Progerin's 'discrimination' may contribute to fatal disease HGPS

May 06, 2013
A new study in The Journal of Cell Biology suggests that the fatal disease HGPS might result from the selective exclusion of large proteins or protein complexes from the nucleus. One such protein, Tpr (red), accumulates in the nuclei of cells from a healthy person (left), but it remains in the cytoplasm of cells from an HGPS patient (right). Credit: Snow, C.J., et al. 2013. J. Cell Biol. doi:10.1083/jcb.201212117

A mutant protein responsible for Hutchinson-Gilford Progeria syndrome (HGPS) bars large proteins from entering the nucleus, according to a study in The Journal of Cell Biology.

The culprit in HGPS, a fatal disease that resembles , is a protein variant called Progerin. This defective protein impairs cells in many ways, including reducing nuclear levels of the RanGTPase. Ran is crucial for nuclear import and export, as it stimulates unloading of cargo that has just entered the nucleus and loading of cargo that's ready to exit. Progerin also impedes the import of Tpr, which forms the basket-like structure on the inner side of nuclear pores. But the mechanism behind this exclusion wasn't clear.

One possibility is that Progerin disrupts the activity of Tpr's sequence (NLS). To test this idea, a team led by researchers from the University of Virginia replaced Tpr's NLS with the localization sequence from a protein that readily enters the nucleus. The modified Tpr was still locked out, however, suggesting that the effect wasn't related to its NLS.

Tpr is one of the largest proteins to traverse . The researchers found that Progerin also limits the nuclear import of three other hefty proteins. This size effect stems from the reduction in nuclear Ran levels triggered by Progerin. For reasons that are still unclear, large cargoes require more Ran to enter the nucleus. These findings suggest that some cellular defects of HGPS might result from the exclusion of large cargoes, such as multisubunit enzyme complexes, from the nucleus.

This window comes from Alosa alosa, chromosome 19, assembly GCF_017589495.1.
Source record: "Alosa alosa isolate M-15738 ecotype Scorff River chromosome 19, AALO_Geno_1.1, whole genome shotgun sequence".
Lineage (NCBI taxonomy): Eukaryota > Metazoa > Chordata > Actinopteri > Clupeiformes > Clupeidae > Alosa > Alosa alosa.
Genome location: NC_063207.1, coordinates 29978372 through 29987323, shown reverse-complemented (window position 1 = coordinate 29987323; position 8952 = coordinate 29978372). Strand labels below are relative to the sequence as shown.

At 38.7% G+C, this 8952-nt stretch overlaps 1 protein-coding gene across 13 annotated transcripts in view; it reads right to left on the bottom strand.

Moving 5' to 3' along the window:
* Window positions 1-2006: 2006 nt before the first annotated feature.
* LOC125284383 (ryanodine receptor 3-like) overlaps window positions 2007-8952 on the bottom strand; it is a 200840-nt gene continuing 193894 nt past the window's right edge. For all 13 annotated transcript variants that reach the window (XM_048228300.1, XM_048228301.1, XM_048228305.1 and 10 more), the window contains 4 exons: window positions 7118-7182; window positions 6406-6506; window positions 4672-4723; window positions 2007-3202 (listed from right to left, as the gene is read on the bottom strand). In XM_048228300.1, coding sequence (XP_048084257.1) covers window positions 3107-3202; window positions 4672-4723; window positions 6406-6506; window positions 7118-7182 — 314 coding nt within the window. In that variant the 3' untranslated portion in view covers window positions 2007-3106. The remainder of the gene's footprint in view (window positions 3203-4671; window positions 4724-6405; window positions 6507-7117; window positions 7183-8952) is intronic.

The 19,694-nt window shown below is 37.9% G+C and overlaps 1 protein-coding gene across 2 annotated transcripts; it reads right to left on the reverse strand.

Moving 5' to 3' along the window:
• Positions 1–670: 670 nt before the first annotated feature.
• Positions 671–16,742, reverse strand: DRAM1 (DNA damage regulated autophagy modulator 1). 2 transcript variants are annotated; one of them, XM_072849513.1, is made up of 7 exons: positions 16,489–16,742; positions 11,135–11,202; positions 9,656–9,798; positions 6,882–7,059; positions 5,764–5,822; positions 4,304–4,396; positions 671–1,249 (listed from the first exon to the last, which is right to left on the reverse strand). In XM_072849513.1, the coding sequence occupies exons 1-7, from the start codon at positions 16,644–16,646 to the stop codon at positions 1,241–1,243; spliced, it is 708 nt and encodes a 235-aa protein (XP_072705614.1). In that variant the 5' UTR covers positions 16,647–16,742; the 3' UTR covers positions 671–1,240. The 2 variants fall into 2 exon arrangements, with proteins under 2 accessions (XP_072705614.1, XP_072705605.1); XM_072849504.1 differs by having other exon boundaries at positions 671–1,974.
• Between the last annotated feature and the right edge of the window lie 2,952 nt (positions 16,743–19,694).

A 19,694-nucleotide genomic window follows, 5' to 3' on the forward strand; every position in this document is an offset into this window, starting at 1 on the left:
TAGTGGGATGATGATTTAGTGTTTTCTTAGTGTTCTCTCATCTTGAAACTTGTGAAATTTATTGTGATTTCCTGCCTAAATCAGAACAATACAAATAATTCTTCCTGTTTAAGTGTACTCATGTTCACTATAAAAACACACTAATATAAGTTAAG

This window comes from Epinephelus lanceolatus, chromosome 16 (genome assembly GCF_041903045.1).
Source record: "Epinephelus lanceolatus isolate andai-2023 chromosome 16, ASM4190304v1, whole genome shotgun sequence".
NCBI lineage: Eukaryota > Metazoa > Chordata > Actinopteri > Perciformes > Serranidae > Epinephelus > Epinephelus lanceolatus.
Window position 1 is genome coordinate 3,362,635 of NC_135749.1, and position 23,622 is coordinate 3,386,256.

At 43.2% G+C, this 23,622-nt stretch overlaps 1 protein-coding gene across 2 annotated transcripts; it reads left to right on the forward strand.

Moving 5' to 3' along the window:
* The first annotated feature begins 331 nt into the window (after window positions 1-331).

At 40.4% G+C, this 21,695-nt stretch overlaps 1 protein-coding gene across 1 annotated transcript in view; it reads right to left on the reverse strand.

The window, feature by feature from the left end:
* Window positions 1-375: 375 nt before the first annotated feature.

Explore further: How steroid hormones enable plants to grow

add to favorites email to friend print save as pdf

Related Stories

Possible new drug for children with progeria

Jun 30, 2011

(Medical Xpress) -- A new study published in the journal Science Translational Medicine shows that rapamycin and its derivative everolimus, which is currently used to treat cancer and transplant rejections, may wo ...

Genetic disease linked to protein build-up

Aug 29, 2012

Mutations of the gene Lmna previously thought to be directly responsible for a group of laminopathies—serious developmental conditions including premature aging and a form of muscular dystrophy—in fact ...

New insight into 'accelerated aging' disease

Sep 13, 2010

Hutchinson-Gilford Progeria Syndrome (HGPS or progeria) is a rare genetic disease that causes young children to develop symptoms associated with advanced age, such as baldness, wrinkles, osteoporosis and cardiovascular disease. ...

Recommended for you

Researchers discover new strategy germs use to invade cells

10 hours ago

The hospital germ Pseudomonas aeruginosa wraps itself into the membrane of human cells: A team led by Dr. Thorsten Eierhoff and Junior Professor Dr. Winfried Römer from the Institute of Biology II, members of the Cluster ...

Progress in the fight against harmful fungi

10 hours ago

A group of researchers at the Max F. Perutz Laboratories has created one of the three world's largest gene libraries for the Candida glabrata yeast, which is harmful to humans. Molecular analysis of the Candida ...

How steroid hormones enable plants to grow

Aug 19, 2014

Plants can adapt extremely quickly to changes in their environment. Hormones, chemical messengers that are activated in direct response to light and temperature stimuli help them achieve this. Plant steroid ...

Surviving the attack of killer microbes

Aug 19, 2014

The ability to find food and avoid predation dictates whether most organisms live to spread their genes to the next generation or die trying. But for some species of microbe, a unique virus changes the rules ...

Histones and the mystery of cell proliferation

Aug 19, 2014

Before cells divide, they create so much genetic material that it must be wound onto spools before the two new cells can split apart. These spools are actually proteins called histones, and they must multiply ...

User comments : 0